Charter Schools
 

After cheating report, ReNEW board begins work of reform; whistleblower policy set

After state officials found special-education and testing policy violations at one of ReNEW Schools six charter campuses last spring, the network’s board of directors is under orders from the state to make sweeping reforms, including how the board itself operates.

Learning the name of the state policy governing charter schools was a good start Monday night. It’s Bulletin 126.

“What is bulletin 126?” one member asked, quickly echoed by the some others at a Governance Committee meeting. Some members have served for more than five years.

Six of the 15 ReNEW board members joined CEO Colleen Mackay to discuss several governance-related tasks in its corrective plan. The state Education Department laid out the plan in late January as part of a 70-page report of findings and supporting documents related to wrongdoing at SciTech Academy.

For example, the state said by May 1 the network must ensure that its board is composed of “members who have extensive experience in school board governance and/or a demonstrated track record in fields relevant to charter school governance and operations.”

The committee members focused mainly on bylaw revisions and the charges of each of the board committees. They discussed a bylaw section on lower and upper limits of the number board members, currently set at five to 17. They debated changing the upper limit to 15; they couldn’t quite decide.

Bulletin 126 of the state’s Board of Elementary and Secondary Education is unequivocal: “§2101. D. 1. The board of directors of each charter operator shall consist of no fewer than seven members.”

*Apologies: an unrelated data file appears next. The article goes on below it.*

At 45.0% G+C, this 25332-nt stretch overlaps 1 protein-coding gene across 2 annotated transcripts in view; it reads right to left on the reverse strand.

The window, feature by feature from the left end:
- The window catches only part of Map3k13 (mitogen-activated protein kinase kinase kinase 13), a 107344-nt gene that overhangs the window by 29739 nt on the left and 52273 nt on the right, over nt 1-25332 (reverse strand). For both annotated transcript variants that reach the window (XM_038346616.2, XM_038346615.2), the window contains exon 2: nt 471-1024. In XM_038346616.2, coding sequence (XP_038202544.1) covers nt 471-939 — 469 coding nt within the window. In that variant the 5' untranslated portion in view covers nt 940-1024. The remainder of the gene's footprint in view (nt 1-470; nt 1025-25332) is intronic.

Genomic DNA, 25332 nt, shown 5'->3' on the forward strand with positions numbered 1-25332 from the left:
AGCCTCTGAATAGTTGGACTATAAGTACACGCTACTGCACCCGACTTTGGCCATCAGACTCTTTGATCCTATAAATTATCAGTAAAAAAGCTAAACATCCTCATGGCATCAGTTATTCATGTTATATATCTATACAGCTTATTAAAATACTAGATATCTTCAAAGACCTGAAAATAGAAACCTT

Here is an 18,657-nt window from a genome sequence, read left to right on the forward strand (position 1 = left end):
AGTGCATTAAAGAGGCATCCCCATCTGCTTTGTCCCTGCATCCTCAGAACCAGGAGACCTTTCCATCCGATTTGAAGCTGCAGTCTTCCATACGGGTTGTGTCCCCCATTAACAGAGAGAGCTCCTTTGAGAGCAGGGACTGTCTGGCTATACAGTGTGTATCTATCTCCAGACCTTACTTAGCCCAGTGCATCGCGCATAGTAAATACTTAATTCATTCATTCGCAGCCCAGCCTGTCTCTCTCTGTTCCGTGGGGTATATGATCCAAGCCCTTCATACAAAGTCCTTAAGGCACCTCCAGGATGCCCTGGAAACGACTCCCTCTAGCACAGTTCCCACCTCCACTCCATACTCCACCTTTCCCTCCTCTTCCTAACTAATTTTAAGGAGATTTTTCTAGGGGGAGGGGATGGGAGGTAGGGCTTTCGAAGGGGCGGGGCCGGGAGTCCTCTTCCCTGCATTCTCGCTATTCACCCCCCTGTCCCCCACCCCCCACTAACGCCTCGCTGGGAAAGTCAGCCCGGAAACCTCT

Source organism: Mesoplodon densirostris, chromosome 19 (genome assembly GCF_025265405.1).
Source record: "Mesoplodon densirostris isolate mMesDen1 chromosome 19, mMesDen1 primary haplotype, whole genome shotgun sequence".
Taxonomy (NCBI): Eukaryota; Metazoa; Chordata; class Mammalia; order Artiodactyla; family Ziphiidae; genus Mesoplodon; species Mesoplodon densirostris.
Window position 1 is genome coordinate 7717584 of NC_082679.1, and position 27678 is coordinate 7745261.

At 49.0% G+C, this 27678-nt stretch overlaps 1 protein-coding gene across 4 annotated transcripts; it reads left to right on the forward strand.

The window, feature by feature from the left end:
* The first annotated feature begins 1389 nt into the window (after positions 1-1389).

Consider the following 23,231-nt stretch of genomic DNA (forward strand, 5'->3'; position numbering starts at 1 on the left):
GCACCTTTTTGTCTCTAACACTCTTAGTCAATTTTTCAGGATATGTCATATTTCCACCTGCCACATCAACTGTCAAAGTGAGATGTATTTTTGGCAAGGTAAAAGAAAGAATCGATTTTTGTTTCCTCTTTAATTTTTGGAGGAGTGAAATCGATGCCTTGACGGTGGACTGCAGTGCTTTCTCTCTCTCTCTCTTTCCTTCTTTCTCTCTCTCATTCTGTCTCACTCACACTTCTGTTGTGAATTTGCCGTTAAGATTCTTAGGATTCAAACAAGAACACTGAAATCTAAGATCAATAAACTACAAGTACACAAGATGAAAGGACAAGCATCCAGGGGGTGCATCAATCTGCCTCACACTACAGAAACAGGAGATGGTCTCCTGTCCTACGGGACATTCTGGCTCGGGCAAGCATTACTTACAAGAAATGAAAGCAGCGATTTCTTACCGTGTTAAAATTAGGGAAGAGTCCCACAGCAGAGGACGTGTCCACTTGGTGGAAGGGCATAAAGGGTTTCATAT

Mackay briefly updated them on a new whistleblower policy for the network. Last spring the network withheld the name of one or more individuals from The Lens based on its whistleblower policy, which promises confidentiality.

Mackay said the new policy had been reviewed by lawyers and state-appointed monitor James Meza.

“It lists a number of things that can be reported. It doesn’t necessarily say [special education] violations,” board President Brian Weimer said. “I’m just wondering if we’re being too restrictive.”

To encourage employees to come forward anonymously with concerns, the network has set up a hotline through a third party to allow employees to report suspected issues. The tip line carried a one-time set-up fee of $250 and costs $500 annually, spokesman Scott Satchfield said.

Member Kathy Conklin thought the policy should be narrow so it didn’t turn the hotline into a general complaint line, but was reserved for serious issues.

“I think we should add academic issues in there,” member Liza Sherman said of the policy which clearly addressed financial and other misdeeds but didn’t specifically name academic or special education issues.

Mackay said the policy will be reviewed with employees at test trainings and will go out in the staff newsletter this Friday. ReNEW spokesman Scott Satchfield said the policy did not need to be approved by the board. It’s unclear if the administration would take the board’s suggestion of adding ‘academic’ issues to the policy.

Additionally, the network submitted its testing security policy to Meza. Weimer is reviewing a contract for independent state-testing monitors, a measure ReNEW and all other RSD charters pledged to implement in light of the SciTech revelations and allegations of cheating at Landry-Walker High School.

The network is poised to hire Caveon Test Security, which was recommended by the Department of Education.

Caveon’s work in Atlanta was widely criticized after vastly under representing wrongdoing in what ended up being one of the nation’s biggest cheating scandals.

“The fee for the pre-K through 8 schools is $24,000,” Mackay said. “The fee for the high school is an additional $4,000. It’s $4,000 per school each day that you have them on site.”

The full ReNEW board is scheduled to meet Thursday.

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